Specific strains of bacteria in the gut are significantly associated with colorectal cancer, according to a new study by researchers at The University of Texas Health Science Center at Houston (UTHealth) School of Public Health. The study, which also identified a less invasive and less expensive way to screen for colorectal cancer, was recently published in the journal Gut.
Colorectal cancer is the second leading cause of cancer-associated death in the U.S., according to the American Cancer Society. Previous studies have found associations between gut bacteria and colorectal cancer, but this is the first to link several studies to identify specific strains and species that are associated with the disease: Parvimonas micra ATCC 33270, Streptococcus anginosus and multiple members of the phylum proteobacteria.
First author Manasi Shah, Ph.D., examined the raw data from nine previous studies of colorectal cancer and the gut. The study cohorts were ethnically diverse, recruited between 2012 and 2016 and the scientists conducting each study used non-uniform laboratory methods. Despite these challenges, Shah established that across the cohorts, specific bacteria were frequently and significantly found in stool samples from patients with colorectal cancer.
"Although previous studies have found associations between the gut microbiome and colorectal cancer, there was little agreement between the results. To our knowledge, our study is the first attempt to gather existing microbial marker gene data and reprocess it uniformly. Despite differences in cohort demographics, laboratory protocols and downstream analysis, which are known to influence microbiome outcomes, it is encouraging that we found bacterial signals that are consistently and significantly associated with colorectal cancer," said Shah, who completed the research while she was a doctoral student at UTHealth School of Public Health.
Identifying the bacteria that could serve as biomarkers for the disease is a new method that could be used to screen for colorectal cancer using stool samples, Shah said. This new approach could be less invasive and less expensive than a colonoscopy, which is the most commonly used screening method.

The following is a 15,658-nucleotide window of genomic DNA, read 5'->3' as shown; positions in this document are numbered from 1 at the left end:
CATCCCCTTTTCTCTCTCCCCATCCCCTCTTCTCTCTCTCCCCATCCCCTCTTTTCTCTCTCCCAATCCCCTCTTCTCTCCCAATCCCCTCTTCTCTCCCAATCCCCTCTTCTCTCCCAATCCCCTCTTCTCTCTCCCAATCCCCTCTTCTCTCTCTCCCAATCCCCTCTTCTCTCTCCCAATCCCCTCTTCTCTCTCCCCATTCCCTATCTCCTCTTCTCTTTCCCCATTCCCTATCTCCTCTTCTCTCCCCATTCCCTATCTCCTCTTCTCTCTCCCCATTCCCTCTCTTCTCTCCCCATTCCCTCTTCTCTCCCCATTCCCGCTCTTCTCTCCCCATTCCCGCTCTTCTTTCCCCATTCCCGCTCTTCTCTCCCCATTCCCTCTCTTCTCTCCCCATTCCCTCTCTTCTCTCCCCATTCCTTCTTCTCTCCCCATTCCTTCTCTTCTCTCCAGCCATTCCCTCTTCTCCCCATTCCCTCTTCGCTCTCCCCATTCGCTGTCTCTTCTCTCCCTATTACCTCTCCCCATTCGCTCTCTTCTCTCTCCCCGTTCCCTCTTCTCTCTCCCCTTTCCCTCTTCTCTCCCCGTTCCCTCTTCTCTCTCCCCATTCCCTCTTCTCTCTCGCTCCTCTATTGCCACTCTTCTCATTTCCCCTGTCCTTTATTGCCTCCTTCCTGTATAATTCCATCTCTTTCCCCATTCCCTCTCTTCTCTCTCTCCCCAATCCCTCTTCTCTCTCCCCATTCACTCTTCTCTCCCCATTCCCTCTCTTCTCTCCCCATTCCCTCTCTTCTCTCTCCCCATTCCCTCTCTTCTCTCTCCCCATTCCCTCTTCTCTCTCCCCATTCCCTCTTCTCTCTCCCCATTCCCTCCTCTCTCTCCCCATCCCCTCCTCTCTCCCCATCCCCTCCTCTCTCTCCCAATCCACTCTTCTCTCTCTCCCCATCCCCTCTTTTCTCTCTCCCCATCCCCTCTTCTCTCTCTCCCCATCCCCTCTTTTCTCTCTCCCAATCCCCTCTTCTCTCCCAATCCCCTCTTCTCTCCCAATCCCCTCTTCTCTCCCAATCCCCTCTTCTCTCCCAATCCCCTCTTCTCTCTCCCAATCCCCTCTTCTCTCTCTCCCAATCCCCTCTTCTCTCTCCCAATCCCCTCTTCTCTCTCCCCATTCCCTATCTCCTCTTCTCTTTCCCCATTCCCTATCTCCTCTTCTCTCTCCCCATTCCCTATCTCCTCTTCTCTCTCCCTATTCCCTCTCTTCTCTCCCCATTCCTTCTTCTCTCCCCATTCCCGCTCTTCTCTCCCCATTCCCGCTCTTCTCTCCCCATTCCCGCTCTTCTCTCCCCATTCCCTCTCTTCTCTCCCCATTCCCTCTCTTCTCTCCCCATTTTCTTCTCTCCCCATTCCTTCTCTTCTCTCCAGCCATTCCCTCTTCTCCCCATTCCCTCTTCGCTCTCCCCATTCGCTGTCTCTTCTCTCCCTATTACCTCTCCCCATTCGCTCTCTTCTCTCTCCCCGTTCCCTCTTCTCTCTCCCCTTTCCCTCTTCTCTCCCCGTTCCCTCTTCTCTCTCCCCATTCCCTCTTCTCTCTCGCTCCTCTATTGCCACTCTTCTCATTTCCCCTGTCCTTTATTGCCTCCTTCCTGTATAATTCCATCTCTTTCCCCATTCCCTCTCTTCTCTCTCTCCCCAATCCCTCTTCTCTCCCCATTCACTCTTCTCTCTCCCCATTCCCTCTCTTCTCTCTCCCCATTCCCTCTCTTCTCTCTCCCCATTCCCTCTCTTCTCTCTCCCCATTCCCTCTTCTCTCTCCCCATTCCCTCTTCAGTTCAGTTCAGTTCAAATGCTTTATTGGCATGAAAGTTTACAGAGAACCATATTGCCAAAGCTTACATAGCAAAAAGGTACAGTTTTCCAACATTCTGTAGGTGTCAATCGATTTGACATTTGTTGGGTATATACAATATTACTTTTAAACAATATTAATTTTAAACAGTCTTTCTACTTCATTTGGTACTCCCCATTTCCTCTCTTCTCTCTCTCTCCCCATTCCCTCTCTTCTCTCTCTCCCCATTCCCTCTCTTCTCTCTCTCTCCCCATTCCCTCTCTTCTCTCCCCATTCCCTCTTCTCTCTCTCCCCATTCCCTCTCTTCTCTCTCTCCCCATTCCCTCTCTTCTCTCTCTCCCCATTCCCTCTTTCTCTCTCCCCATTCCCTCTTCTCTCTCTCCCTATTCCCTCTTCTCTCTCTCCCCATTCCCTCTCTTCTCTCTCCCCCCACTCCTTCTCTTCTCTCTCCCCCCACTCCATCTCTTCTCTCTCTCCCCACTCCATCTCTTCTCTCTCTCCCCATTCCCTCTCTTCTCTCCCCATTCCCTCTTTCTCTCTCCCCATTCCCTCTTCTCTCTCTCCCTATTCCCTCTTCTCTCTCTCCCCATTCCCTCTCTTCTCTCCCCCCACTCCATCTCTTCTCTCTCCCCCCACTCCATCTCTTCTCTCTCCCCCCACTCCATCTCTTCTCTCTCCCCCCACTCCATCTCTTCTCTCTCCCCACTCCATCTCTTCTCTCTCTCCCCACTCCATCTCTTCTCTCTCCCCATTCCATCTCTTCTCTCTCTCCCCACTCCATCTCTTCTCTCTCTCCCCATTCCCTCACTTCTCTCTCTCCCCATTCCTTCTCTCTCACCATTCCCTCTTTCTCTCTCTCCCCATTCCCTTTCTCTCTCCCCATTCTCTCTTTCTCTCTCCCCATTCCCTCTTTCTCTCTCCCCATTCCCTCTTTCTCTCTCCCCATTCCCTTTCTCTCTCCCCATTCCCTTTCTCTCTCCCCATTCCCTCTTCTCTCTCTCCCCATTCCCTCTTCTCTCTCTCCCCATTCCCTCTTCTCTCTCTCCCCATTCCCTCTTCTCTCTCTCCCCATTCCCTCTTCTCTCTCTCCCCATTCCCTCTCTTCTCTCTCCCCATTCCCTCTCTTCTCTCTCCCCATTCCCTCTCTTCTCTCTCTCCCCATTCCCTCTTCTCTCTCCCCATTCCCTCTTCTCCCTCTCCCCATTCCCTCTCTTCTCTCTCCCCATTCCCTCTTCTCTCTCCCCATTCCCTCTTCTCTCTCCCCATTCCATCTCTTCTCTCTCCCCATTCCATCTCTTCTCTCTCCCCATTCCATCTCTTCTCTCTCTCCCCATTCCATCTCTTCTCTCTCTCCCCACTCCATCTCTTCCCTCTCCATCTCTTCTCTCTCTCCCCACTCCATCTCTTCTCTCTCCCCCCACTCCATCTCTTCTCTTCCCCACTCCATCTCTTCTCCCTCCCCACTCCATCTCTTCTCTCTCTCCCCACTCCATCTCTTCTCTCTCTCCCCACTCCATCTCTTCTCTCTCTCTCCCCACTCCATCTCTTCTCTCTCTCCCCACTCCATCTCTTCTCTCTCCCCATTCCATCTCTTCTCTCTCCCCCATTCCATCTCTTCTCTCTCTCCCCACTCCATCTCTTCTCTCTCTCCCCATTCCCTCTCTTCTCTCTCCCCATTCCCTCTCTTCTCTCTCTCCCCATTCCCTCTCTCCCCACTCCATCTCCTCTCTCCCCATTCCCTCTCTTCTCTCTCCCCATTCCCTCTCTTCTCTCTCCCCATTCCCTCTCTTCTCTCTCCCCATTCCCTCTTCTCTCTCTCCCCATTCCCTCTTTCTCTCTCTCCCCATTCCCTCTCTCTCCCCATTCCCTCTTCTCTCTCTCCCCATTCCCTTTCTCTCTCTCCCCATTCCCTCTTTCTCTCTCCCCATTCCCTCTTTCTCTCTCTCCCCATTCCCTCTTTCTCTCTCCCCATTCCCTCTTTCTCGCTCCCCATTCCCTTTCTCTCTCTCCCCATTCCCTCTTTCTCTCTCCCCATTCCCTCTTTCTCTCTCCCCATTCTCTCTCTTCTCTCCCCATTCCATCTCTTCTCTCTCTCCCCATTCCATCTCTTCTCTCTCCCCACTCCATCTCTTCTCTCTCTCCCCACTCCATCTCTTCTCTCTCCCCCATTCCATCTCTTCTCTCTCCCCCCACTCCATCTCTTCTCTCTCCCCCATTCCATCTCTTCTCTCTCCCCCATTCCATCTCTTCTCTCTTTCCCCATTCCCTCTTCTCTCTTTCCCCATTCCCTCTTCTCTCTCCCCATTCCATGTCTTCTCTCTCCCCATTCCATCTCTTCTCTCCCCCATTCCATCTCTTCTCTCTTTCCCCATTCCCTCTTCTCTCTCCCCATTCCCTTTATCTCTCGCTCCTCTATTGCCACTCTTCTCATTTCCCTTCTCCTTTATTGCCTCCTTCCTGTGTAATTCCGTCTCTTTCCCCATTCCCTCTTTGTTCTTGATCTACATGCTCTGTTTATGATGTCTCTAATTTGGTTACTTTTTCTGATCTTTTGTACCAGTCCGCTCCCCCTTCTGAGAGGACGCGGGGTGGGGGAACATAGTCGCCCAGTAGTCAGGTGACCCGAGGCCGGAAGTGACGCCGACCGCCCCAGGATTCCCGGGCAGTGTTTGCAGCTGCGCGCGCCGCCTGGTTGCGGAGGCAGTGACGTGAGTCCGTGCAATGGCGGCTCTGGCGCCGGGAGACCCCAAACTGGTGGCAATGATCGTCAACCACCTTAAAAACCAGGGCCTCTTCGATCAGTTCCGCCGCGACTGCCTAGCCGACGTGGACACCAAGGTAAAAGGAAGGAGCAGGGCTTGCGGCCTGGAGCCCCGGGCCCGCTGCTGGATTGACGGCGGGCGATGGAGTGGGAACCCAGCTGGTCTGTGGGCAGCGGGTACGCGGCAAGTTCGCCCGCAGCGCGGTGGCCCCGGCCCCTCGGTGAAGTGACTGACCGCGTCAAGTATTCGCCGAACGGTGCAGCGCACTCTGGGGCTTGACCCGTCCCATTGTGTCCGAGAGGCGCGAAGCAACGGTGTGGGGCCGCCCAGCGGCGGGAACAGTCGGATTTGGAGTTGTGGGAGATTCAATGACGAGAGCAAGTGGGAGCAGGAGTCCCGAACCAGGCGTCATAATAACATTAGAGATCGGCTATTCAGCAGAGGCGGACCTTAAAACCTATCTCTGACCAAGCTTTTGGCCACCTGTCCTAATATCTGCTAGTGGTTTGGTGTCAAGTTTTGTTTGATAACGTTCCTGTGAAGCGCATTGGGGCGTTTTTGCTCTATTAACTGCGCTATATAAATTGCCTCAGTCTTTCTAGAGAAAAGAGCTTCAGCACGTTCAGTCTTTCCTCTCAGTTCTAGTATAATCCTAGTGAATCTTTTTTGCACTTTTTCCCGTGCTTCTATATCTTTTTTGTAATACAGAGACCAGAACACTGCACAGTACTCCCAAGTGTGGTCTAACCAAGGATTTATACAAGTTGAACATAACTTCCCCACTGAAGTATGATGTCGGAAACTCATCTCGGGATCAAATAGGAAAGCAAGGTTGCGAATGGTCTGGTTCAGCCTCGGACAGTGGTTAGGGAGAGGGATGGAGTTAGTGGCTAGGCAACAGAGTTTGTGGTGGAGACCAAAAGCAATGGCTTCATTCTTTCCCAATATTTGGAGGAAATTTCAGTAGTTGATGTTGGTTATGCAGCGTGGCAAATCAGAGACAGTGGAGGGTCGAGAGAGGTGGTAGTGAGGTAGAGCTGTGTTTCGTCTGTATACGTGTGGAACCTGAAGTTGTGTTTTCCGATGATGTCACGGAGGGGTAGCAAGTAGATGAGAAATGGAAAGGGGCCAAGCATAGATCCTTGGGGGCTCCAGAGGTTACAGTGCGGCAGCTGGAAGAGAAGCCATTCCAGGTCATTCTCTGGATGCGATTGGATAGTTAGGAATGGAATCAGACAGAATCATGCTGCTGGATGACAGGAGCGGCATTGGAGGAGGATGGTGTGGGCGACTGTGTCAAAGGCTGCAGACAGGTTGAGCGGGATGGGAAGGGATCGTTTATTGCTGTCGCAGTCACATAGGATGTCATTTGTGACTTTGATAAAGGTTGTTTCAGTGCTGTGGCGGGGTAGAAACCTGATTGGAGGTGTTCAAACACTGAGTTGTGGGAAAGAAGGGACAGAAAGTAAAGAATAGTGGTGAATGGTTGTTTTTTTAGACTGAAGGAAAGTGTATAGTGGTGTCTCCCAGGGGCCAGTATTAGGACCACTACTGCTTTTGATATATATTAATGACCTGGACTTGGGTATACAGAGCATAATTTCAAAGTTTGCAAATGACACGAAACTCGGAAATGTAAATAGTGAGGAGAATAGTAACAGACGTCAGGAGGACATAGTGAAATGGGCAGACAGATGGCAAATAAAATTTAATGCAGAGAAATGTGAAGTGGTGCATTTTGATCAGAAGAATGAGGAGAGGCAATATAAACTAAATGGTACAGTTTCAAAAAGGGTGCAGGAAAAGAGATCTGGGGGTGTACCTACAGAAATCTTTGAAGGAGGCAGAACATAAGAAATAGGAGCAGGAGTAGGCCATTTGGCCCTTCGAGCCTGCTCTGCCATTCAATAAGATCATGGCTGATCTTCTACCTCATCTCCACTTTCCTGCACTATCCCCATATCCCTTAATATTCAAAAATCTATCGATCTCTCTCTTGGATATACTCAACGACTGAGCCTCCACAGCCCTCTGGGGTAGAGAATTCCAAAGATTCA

"Microbiome studies offer tremendous potential for advancing diagnostics and therapeutics. For some diseases and conditions, identifying microbiome-based associations has been relatively simple. For the majority, however, the research community is still sifting through a lot of data and a lot of noise as we seek to understand how the microbiome contributes to disease onset, progression and our ability to provide rapid, accurate diagnoses," said Emily Hollister, Ph.D., senior author and assistant professor of pathology and immunology at Baylor College of Medicine. "The identification of consistent patterns across studies of the colorectal cancer-associated microbiome represents a big step forward in these efforts."
Microbial markers by themselves could accurately detect colorectal cancer 80 percent of the time. For a subset of the data, when combined with a home-based diagnostic fecal occult to test for blood in the stool, as well as a patient's age and gender, the new biomarker method could accurately detect colorectal cancer 91 percent of the time.
"In order to discover improved biomarkers and therapeutics based on the microbiome, you must have a strain-focused computational platform able to detect changes in abundance as a disease progresses," said Todd DeSantis, co-author and vice president of informatics at Second Genome. "This study demonstrated that our platform was unique in that it enabled the identification of important microbiome-based biomarkers."